What Deer Browse Actually Looks Like

Considering I’ve been talking about what happens when deer eat too much in an area, I should probably show what this deer browse actually looks like! On an individual plant level, it looks like something has cut a stem clean off, almost as if by pruning shears or a weed eater. A deer will often eat a flower or young shoot whole. They’ll also rip off whole leaves; they don’t usually take one bite out of a leaf and then leave it. The picture below is of an Ampelopsis arborea individual (a native grape often called Peppervine) on campus that was definitely chomped by a deer. On trees and tall shrubs, you can often see a line where deer have reached as high as they can to browse on new shoots.

Though it looks somewhat like Poison Ivy, this is actually Peppervine (Ampelopsis arborea), a native grape!

Though it looks somewhat like Poison Ivy, this is actually Peppervine (Ampelopsis arborea), a native grape! You can see where some of the vines have been bitten off.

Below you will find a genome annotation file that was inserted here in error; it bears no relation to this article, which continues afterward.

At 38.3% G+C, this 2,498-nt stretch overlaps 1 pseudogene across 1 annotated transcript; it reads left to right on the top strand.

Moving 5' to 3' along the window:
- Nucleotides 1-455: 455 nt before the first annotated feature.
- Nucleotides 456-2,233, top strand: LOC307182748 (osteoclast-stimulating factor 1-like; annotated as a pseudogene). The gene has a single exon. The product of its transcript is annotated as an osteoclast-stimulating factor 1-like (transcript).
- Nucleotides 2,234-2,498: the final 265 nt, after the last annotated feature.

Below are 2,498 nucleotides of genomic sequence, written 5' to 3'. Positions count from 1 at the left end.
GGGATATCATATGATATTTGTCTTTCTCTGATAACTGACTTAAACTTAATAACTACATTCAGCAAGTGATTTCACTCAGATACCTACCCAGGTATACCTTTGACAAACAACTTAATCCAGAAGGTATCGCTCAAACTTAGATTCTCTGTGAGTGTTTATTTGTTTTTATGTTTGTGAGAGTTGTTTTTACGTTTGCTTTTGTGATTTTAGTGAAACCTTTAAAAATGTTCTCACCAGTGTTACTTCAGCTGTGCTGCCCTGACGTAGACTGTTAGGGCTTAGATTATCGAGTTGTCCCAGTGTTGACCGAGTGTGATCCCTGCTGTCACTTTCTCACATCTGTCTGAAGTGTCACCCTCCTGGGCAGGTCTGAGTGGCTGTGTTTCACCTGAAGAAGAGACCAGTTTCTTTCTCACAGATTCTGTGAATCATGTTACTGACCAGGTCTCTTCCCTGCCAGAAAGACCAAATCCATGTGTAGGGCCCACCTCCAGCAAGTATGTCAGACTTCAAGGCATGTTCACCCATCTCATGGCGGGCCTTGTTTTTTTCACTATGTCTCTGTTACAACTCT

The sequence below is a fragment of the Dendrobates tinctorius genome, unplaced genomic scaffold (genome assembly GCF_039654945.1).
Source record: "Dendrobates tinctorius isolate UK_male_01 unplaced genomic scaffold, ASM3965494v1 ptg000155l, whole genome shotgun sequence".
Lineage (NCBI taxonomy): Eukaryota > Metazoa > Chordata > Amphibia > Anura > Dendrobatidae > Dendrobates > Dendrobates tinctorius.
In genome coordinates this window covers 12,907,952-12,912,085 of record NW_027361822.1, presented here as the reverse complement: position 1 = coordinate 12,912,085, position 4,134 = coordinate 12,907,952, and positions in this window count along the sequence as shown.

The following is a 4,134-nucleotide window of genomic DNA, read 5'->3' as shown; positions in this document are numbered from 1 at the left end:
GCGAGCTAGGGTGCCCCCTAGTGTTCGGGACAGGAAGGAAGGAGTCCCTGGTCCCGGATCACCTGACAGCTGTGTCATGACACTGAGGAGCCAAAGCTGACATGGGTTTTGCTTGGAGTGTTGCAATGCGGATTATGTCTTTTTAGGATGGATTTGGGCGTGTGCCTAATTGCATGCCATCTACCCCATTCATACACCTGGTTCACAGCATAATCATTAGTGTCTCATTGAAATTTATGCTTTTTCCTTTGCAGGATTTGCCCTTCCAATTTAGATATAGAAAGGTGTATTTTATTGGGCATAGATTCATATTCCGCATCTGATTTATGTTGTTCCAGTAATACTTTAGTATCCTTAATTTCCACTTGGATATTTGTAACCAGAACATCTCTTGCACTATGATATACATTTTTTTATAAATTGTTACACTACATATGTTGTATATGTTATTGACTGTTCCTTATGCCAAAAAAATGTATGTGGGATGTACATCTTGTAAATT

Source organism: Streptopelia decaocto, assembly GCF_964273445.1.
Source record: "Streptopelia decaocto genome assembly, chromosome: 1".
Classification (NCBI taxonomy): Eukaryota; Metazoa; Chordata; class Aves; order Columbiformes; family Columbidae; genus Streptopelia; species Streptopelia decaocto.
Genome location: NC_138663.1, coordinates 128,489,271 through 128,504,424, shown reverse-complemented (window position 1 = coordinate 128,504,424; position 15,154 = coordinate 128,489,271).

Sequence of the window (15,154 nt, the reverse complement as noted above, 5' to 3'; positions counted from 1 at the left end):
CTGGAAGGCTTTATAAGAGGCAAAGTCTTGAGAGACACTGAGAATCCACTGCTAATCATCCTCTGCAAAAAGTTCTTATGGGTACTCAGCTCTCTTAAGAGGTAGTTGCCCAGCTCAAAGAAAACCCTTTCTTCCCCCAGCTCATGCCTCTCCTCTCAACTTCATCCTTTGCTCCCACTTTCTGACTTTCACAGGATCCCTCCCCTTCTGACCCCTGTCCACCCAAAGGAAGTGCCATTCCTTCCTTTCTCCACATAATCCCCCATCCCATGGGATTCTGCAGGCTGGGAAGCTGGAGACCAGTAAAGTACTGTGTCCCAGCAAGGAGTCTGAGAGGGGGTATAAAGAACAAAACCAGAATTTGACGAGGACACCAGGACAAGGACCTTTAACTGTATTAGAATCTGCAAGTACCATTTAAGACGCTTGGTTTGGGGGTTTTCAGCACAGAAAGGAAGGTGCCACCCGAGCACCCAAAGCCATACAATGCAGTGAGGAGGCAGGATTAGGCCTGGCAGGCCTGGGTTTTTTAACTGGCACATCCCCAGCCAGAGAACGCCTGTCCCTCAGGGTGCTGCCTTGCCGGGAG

Deer-resistant plants are also not usually as fool-proof as they seem. When there isn’t enough food available, deer have even been known to eat plants that are poisonous or very spiky, including American Holly (Ilex opaca). Young deer will also often try out plants to see which ones are edible. Through this, a deer can figure out that it does not like the taste of a deer-resistant plant, but the deer will have already eaten half of the plant in the process!

These pictures are of two of the plots in the College Woods that I’ve been working with. The first one is open to deer browse, and the other one is fenced. You can see the huge difference in the amount of plant growth between the two plots.

This is the northwest subplot of plot number 13. This unfenced plot is almost exactly in the middle of the College Woods.

This is the northwest subplot of plot number 13. This unfenced plot is almost exactly in the middle of the College Woods and has very few plants.

This is the northwest subplot of plot number 30, about a 5 minute walk from the previous picture.

This is the northwest subplot of plot number 30, about a 5 minute walk from the previous picture. You can see how many more plants can grow in a fenced area where deer can’t reach them.

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